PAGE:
I moved to Bangalore with just four bags, three with clothes and one with music cassettes to join India’s first seamless mall, Central in 2004. I landed at the most prized possession of my professional work in 2006, to join India’s first private, greenfield airport at Bangalore. Over the next 4 years, I would travel across the top 10 airports worldwide, learn about Travel Retail and speak at global conferences about the opportunity that is Indian aviation (circa 2008).I was responsible for conceptualising, designing and setting up India’s first ever Travel Retail areas at Bangalore International Airport. The Indian Travel Retail industry, including domestic retail, F&B and duty free is now estimated to be around Rs. 4,000 cr in annual revenues.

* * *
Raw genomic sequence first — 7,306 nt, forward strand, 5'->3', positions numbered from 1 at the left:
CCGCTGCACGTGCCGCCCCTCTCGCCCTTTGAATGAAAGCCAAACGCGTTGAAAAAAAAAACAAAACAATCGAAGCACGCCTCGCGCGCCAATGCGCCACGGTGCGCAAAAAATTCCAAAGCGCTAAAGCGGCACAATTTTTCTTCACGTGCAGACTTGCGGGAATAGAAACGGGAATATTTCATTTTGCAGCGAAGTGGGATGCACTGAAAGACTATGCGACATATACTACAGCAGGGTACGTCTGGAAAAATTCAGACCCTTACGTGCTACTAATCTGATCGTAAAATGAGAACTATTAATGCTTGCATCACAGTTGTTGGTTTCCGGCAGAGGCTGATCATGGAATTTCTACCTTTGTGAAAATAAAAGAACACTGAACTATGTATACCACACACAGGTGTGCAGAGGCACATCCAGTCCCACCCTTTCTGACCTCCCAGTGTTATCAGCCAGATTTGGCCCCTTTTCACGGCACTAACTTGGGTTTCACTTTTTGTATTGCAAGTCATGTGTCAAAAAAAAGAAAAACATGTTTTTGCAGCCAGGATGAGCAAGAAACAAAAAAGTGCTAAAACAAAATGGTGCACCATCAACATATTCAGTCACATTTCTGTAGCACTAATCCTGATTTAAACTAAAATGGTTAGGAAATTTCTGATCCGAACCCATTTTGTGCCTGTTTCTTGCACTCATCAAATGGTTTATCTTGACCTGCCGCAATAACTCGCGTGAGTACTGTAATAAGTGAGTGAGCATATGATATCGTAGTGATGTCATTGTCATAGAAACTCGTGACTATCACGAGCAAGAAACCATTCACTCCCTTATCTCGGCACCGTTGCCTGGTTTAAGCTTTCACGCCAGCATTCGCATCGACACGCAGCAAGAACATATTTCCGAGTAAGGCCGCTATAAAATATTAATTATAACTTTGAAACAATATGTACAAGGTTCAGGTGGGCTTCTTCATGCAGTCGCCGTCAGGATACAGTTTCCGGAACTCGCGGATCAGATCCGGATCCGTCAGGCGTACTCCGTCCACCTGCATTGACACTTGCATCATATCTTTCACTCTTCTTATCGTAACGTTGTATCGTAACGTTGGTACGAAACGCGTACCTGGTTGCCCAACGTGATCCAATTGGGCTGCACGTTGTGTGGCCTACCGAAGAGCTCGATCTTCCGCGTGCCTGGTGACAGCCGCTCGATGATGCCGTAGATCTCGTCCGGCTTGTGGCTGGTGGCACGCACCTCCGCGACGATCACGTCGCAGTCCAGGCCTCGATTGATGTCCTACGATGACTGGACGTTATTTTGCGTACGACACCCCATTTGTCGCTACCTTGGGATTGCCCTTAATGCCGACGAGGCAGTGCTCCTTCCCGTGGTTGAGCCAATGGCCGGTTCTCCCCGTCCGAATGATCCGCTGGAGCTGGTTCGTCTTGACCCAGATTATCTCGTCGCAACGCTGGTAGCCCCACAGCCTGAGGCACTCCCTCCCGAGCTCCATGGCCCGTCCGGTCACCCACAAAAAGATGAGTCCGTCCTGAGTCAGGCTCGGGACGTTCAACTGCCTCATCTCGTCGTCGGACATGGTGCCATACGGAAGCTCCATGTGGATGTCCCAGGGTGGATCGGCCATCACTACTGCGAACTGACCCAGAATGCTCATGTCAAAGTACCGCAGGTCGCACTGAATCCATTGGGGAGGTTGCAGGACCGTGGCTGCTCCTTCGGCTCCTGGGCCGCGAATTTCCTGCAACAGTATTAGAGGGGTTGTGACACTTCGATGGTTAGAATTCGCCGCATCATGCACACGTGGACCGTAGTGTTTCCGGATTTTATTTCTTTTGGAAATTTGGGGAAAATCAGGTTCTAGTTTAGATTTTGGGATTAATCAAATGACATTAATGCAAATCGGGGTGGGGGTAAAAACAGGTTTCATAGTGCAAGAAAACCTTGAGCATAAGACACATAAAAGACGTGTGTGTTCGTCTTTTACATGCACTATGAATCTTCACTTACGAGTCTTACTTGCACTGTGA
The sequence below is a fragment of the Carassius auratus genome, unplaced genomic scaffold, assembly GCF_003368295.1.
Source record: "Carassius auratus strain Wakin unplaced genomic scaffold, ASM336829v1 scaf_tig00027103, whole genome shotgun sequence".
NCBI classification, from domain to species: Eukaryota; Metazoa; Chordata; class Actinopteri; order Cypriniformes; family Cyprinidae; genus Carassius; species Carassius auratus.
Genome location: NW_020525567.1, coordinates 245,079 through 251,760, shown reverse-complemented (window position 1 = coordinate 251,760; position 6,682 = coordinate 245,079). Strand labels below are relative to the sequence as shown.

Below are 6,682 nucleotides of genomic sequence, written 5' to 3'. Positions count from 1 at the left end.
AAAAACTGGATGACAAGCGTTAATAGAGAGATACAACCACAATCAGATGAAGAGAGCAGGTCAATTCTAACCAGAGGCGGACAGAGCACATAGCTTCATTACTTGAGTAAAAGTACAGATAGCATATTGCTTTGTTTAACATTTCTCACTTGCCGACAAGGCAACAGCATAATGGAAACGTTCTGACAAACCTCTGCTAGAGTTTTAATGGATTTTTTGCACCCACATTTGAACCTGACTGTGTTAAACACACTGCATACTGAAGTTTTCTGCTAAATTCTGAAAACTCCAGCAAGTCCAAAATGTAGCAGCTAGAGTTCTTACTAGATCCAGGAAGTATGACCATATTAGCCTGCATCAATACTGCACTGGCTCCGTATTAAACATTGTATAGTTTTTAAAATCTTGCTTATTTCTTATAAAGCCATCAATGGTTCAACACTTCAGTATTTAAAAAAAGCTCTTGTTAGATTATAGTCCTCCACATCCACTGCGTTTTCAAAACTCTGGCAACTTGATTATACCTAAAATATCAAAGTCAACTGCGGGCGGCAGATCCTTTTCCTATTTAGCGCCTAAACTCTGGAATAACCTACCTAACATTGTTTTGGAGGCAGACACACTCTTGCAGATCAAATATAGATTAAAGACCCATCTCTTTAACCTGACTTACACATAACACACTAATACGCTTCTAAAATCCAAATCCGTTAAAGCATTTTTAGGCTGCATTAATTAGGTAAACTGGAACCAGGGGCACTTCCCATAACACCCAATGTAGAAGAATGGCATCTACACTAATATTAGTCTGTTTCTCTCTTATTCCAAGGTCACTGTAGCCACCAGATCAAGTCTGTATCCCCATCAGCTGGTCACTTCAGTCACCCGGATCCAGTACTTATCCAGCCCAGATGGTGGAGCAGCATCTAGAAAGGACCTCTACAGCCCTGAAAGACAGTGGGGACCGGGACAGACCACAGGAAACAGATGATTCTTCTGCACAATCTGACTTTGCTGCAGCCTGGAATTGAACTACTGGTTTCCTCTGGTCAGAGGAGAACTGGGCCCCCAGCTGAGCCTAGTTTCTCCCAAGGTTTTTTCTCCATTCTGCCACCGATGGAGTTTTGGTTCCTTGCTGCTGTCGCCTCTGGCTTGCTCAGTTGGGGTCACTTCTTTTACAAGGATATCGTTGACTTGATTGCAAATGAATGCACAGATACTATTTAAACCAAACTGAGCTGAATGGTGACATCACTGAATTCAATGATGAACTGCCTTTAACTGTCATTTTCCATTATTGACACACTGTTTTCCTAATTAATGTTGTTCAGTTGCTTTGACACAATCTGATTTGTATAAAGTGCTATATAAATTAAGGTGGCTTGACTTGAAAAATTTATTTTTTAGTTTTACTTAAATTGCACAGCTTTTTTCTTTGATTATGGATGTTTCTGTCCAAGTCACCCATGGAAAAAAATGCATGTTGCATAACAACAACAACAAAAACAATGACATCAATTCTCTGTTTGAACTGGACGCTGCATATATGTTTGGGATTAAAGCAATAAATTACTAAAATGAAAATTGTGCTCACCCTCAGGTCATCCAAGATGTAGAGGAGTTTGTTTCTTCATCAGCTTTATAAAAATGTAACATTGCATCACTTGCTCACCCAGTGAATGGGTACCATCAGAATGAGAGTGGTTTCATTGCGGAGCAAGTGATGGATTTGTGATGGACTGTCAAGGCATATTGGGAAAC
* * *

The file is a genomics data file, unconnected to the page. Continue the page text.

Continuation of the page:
Then came the next illustrious phase of my life – setting up 140 cafes all India for CafĂ© Coffee Day; within department stores, book stores, colleges and university campuses; hospitals and medical centres; inside the MA Chidambaram cricket stadium and Eden Garden as partner with Chennai Super Kings and Kolkata Knight Riders, respectively. People still say they have saved my number as “CCD Shriram”. Such a humbling feeling to hear that.

In 2012, I came back to my hometown which was now Chennai; joined Royal Enfield during its growth phase and set-up 160 dealerships all India. I also worked closely with the leadership team on the new retail identity of dealerships, morphing them from looking like an automobile store to a lifestyle concept. Bowed out of professional life in 2014 to experiment entrepreneurship – the accidental entrepreneur! Ran a flourishing Management Consulting business as well, working closely with Founders and businesspersons of eminence.